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Falling asleep behind the wheel constitutes inattentive driving under § 346.89(1)

Dodge County v. Giovanina Louise Ray, 2013AP1588, District 4, 11/7/13; court of appeals decision (1-judge; ineligible for publication); case activity

The general prohibition against inattentive driving in § 346.89(1) covers falling asleep behind the wheel. Ray argued the statutory language prohibiting a person from being “so engaged or occupied as to interfere with the safe driving” of the vehicle required engagement or occupation with something “external” and doesn’t apply to sleeping because, based on the common meanings of the words, being “engaged” or “occupied” in sleeping is an oxymoron. The court of appeals holds the provision’s plain language, when read in conjunction with all of § 346.89, prohibits any behavior that diverts the driver’s attention from the task of safe driving. (¶8). “As a matter of common sense, sleeping while driving ‘interfere[s] with the safe driving of [the] vehicle.’  Falling asleep while driving is extremely dangerous.” (¶9).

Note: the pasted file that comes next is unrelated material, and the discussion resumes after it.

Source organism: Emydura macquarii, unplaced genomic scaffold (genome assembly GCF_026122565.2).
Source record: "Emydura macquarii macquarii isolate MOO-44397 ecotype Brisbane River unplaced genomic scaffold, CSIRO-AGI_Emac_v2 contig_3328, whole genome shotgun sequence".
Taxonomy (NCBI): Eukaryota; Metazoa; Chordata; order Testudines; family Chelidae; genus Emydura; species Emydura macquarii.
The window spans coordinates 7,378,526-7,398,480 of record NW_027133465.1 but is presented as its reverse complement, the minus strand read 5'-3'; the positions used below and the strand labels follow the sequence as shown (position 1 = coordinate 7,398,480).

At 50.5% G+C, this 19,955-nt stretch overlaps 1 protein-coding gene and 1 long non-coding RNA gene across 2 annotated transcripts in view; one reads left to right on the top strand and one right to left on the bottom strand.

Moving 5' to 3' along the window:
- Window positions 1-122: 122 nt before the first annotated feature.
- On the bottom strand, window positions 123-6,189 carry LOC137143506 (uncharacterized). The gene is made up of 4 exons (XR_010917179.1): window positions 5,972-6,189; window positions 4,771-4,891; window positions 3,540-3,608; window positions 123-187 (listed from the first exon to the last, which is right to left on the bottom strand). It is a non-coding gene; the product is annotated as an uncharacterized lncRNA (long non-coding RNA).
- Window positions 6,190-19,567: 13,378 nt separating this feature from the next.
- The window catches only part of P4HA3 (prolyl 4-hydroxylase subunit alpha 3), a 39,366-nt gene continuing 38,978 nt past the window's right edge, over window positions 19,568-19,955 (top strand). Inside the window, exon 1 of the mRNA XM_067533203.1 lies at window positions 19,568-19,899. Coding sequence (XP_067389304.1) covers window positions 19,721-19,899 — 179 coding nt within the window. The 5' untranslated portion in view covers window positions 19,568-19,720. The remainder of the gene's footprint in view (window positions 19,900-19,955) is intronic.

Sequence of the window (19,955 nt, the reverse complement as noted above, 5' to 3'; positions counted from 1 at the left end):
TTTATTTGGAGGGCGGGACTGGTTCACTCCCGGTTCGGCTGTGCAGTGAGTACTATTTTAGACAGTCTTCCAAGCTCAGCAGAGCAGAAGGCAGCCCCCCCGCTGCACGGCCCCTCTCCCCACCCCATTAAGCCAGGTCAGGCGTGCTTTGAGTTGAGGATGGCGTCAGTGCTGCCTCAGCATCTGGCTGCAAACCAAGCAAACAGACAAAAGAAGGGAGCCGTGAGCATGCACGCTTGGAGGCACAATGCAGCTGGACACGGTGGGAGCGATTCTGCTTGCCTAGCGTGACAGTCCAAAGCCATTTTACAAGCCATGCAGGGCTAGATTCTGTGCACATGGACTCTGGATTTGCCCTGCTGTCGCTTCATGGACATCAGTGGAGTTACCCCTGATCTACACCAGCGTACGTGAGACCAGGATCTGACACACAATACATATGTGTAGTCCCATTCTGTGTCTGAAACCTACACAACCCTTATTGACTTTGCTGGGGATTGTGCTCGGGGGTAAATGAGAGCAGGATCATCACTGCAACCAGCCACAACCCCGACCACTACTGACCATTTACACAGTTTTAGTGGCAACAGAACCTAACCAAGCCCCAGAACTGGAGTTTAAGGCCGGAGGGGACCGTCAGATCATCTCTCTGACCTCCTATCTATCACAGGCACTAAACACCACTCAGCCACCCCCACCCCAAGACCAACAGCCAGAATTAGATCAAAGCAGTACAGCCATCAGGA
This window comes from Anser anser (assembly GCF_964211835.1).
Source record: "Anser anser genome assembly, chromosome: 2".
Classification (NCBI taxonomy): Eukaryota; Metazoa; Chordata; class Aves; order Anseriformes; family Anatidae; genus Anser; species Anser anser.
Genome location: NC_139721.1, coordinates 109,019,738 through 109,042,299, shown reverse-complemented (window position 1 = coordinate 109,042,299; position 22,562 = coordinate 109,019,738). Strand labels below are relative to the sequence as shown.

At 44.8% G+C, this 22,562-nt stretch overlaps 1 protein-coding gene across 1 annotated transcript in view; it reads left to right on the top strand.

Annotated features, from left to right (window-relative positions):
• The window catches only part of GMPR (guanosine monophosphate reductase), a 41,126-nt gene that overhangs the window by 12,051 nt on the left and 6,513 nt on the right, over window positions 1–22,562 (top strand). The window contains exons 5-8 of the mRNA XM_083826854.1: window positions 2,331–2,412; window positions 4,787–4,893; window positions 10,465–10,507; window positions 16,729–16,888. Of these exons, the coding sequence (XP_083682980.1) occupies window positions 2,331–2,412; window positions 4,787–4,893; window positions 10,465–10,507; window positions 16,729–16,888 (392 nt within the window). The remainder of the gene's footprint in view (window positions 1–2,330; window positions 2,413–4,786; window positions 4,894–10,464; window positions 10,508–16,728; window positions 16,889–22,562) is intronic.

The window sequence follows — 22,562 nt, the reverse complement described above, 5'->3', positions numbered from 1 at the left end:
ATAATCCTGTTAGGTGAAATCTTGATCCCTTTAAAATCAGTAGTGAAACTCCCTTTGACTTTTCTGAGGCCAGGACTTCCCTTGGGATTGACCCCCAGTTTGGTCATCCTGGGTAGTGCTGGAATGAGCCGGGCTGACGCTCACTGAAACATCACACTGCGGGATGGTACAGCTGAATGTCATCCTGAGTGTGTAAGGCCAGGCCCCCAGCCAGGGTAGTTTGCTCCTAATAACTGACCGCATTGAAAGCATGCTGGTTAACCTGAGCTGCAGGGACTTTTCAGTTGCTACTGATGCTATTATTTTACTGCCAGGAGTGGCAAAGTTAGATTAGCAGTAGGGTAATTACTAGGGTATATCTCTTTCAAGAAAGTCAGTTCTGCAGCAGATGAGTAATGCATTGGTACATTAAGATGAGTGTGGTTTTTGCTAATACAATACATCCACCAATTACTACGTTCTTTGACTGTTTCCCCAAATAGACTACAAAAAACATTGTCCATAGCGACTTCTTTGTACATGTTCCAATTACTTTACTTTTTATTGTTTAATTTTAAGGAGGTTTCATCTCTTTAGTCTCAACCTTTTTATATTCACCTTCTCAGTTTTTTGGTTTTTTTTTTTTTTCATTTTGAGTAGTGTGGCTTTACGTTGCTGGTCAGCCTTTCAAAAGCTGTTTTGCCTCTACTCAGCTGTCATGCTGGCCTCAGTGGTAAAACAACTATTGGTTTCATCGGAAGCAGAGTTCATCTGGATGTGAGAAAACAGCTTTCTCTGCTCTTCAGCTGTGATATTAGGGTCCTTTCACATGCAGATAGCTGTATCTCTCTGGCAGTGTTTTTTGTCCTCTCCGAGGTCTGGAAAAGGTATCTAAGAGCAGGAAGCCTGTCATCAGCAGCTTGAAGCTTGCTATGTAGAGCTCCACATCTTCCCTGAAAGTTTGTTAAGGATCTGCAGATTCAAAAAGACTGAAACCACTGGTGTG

The court rejects the county’s requests for costs and fees under Rule 809.25(3), concluding that while Ray’s argument was rejected “her position … is not frivolous.” (¶10).

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